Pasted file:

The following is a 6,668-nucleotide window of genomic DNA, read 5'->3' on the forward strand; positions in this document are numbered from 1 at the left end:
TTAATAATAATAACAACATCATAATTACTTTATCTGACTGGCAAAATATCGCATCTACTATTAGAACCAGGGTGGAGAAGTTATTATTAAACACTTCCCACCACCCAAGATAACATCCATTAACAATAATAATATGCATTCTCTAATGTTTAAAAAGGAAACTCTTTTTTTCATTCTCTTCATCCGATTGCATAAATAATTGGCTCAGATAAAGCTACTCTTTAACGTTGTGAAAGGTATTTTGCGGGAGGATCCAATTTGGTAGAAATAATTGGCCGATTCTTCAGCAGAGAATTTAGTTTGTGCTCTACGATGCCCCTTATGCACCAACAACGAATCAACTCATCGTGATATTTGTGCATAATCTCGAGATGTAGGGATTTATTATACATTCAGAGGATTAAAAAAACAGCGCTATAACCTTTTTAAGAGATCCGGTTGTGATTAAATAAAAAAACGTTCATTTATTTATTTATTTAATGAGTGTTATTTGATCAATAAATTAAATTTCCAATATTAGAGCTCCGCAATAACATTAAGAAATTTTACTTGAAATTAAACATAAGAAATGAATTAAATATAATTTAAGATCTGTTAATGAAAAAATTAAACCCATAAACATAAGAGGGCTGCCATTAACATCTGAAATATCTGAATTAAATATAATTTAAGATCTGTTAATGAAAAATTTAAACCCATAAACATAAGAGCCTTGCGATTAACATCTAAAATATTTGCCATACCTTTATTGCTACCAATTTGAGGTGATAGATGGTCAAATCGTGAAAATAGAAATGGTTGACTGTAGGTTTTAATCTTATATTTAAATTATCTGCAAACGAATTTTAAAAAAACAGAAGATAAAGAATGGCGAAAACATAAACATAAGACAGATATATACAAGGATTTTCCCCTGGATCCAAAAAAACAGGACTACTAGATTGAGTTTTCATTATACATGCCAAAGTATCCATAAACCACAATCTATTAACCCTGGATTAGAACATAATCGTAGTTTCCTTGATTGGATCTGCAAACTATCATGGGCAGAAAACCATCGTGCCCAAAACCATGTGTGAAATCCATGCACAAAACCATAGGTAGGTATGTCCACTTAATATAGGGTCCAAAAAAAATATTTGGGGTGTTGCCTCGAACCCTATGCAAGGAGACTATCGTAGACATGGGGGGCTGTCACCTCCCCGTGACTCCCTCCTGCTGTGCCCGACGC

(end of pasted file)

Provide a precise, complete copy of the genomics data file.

The following is a 6,668-nucleotide window of genomic DNA, read 5'->3' on the forward strand; positions in this document are numbered from 1 at the left end:
TTAATAATAATAACAACATCATAATTACTTTATCTGACTGGCAAAATATCGCATCTACTATTAGAACCAGGGTGGAGAAGTTATTATTAAACACTTCCCACCACCCAAGATAACATCCATTAACAATAATAATATGCATTCTCTAATGTTTAAAAAGGAAACTCTTTTTTTCATTCTCTTCATCCGATTGCATAAATAATTGGCTCAGATAAAGCTACTCTTTAACGTTGTGAAAGGTATTTTGCGGGAGGATCCAATTTGGTAGAAATAATTGGCCGATTCTTCAGCAGAGAATTTAGTTTGTGCTCTACGATGCCCCTTATGCACCAACAACGAATCAACTCATCGTGATATTTGTGCATAATCTCGAGATGTAGGGATTTATTATACATTCAGAGGATTAAAAAAACAGCGCTATAACCTTTTTAAGAGATCCGGTTGTGATTAAATAAAAAAACGTTCATTTATTTATTTATTTAATGAGTGTTATTTGATCAATAAATTAAATTTCCAATATTAGAGCTCCGCAATAACATTAAGAAATTTTACTTGAAATTAAACATAAGAAATGAATTAAATATAATTTAAGATCTGTTAATGAAAAAATTAAACCCATAAACATAAGAGGGCTGCCATTAACATCTGAAATATCTGAATTAAATATAATTTAAGATCTGTTAATGAAAAATTTAAACCCATAAACATAAGAGCCTTGCGATTAACATCTAAAATATTTGCCATACCTTTATTGCTACCAATTTGAGGTGATAGATGGTCAAATCGTGAAAATAGAAATGGTTGACTGTAGGTTTTAATCTTATATTTAAATTATCTGCAAACGAATTTTAAAAAAACAGAAGATAAAGAATGGCGAAAACATAAACATAAGACAGATATATACAAGGATTTTCCCCTGGATCCAAAAAAACAGGACTACTAGATTGAGTTTTCATTATACATGCCAAAGTATCCATAAACCACAATCTATTAACCCTGGATTAGAACATAATCGTAGTTTCCTTGATTGGATCTGCAAACTATCATGGGCAGAAAACCATCGTGCCCAAAACCATGTGTGAAATCCATGCACAAAACCATAGGTAGGTATGTCCACTTAATATAGGGTCCAAAAAAAATATTTGGGGTGTTGCCTCGAACCCTATGCAAGGAGACTATCGTAGACATGGGGGGCTGTCACCTCCCCGTGACTCCCTCCTGCTGTGCCCGACGC